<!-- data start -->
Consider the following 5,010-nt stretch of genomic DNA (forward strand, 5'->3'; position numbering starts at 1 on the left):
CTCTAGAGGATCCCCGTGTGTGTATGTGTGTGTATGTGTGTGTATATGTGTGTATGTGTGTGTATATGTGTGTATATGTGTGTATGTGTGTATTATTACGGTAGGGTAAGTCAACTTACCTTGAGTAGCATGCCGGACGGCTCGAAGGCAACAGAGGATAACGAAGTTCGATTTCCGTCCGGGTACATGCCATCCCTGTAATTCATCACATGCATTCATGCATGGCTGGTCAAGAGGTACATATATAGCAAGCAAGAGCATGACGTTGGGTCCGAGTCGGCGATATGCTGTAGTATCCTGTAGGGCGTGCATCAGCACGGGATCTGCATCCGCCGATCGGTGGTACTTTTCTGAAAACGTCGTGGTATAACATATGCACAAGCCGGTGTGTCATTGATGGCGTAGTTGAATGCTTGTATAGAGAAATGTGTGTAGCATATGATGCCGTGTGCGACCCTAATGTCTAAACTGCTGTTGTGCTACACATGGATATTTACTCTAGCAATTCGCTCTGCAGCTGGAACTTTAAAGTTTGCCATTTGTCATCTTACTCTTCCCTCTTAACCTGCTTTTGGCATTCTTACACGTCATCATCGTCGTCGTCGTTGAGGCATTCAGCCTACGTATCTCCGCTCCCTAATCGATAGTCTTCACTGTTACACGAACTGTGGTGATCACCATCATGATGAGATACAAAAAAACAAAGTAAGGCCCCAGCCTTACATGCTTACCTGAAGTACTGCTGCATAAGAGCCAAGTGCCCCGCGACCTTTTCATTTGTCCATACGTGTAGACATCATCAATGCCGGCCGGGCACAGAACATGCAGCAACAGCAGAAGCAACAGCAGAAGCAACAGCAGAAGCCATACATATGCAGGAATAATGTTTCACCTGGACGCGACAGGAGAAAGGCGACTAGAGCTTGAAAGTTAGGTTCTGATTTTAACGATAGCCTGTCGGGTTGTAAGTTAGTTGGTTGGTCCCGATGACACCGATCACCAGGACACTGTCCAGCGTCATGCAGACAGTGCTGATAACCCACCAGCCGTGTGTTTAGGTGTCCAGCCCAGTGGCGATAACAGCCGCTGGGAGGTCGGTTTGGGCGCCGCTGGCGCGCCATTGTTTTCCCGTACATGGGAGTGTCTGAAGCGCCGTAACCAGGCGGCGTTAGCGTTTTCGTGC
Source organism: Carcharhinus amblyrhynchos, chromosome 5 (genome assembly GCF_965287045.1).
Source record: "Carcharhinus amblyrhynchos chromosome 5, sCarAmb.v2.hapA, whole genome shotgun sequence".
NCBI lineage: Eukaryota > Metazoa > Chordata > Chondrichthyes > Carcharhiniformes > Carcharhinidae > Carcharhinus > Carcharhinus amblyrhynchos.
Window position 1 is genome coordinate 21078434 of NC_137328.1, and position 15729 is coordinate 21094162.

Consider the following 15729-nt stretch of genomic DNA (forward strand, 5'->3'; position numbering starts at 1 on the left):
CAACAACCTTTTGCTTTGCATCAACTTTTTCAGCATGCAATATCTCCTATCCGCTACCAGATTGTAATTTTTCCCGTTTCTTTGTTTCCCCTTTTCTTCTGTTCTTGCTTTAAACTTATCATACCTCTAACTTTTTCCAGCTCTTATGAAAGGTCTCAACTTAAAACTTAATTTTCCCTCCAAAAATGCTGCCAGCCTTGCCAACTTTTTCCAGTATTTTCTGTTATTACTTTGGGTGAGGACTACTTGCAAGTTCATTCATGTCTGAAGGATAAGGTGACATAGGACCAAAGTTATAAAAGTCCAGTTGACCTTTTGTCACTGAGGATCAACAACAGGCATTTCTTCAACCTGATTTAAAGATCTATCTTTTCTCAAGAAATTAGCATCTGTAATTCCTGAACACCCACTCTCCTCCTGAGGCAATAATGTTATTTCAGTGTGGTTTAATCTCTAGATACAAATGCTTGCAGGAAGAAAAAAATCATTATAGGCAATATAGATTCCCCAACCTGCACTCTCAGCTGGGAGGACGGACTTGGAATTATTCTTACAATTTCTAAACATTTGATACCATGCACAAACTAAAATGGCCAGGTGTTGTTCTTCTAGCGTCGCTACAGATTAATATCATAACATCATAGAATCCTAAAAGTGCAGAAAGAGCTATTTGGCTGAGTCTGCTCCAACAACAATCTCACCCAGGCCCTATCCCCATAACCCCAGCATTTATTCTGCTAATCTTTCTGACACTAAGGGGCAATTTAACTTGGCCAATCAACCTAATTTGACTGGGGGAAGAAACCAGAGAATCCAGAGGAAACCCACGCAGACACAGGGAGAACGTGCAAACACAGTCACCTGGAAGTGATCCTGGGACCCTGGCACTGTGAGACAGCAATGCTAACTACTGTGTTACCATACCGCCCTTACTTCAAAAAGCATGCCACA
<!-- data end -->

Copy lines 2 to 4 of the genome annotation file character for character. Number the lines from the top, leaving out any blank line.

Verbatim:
CTCTAGAGGATCCCCGTGTGTGTATGTGTGTGTATGTGTGTGTATATGTGTGTATGTGTGTGTATATGTGTGTATATGTGTGTATGTGTGTATTATTACGGTAGGGTAAGTCAACTTACCTTGAGTAGCATGCCGGACGGCTCGAAGGCAACAGAGGATAACGAAGTTCGATTTCCGTCCGGGTACATGCCATCCCTGTAATTCATCACATGCATTCATGCATGGCTGGTCAAGAGGTACATATATAGCAAGCAAGAGCATGACGTTGGGTCCGAGTCGGCGATATGCTGTAGTATCCTGTAGGGCGTGCATCAGCACGGGATCTGCATCCGCCGATCGGTGGTACTTTTCTGAAAACGTCGTGGTATAACATATGCACAAGCCGGTGTGTCATTGATGGCGTAGTTGAATGCTTGTATAGAGAAATGTGTGTAGCATATGATGCCGTGTGCGACCCTAATGTCTAAACTGCTGTTGTGCTACACATGGATATTTACTCTAGCAATTCGCTCTGCAGCTGGAACTTTAAAGTTTGCCATTTGTCATCTTACTCTTCCCTCTTAACCTGCTTTTGGCATTCTTACACGTCATCATCGTCGTCGTCGTTGAGGCATTCAGCCTACGTATCTCCGCTCCCTAATCGATAGTCTTCACTGTTACACGAACTGTGGTGATCACCATCATGATGAGATACAAAAAAACAAAGTAAGGCCCCAGCCTTACATGCTTACCTGAAGTACTGCTGCATAAGAGCCAAGTGCCCCGCGACCTTTTCATTTGTCCATACGTGTAGACATCATCAATGCCGGCCGGGCACAGAACATGCAGCAACAGCAGAAGCAACAGCAGAAGCAACAGCAGAAGCCATACATATGCAGGAATAATGTTTCACCTGGACGCGACAGGAGAAAGGCGACTAGAGCTTGAAAGTTAGGTTCTGATTTTAACGATAGCCTGTCGGGTTGTAAGTTAGTTGGTTGGTCCCGATGACACCGATCACCAGGACACTGTCCAGCGTCATGCAGACAGTGCTGATAACCCACCAGCCGTGTGTTTAGGTGTCCAGCCCAGTGGCGATAACAGCCGCTGGGAGGTCGGTTTGGGCGCCGCTGGCGCGCCATTGTTTTCCCGTACATGGGAGTGTCTGAAGCGCCGTAACCAGGCGGCGTTAGCGTTTTCGTGC
Source organism: Carcharhinus amblyrhynchos, chromosome 5 (genome assembly GCF_965287045.1).
Source record: "Carcharhinus amblyrhynchos chromosome 5, sCarAmb.v2.hapA, whole genome shotgun sequence".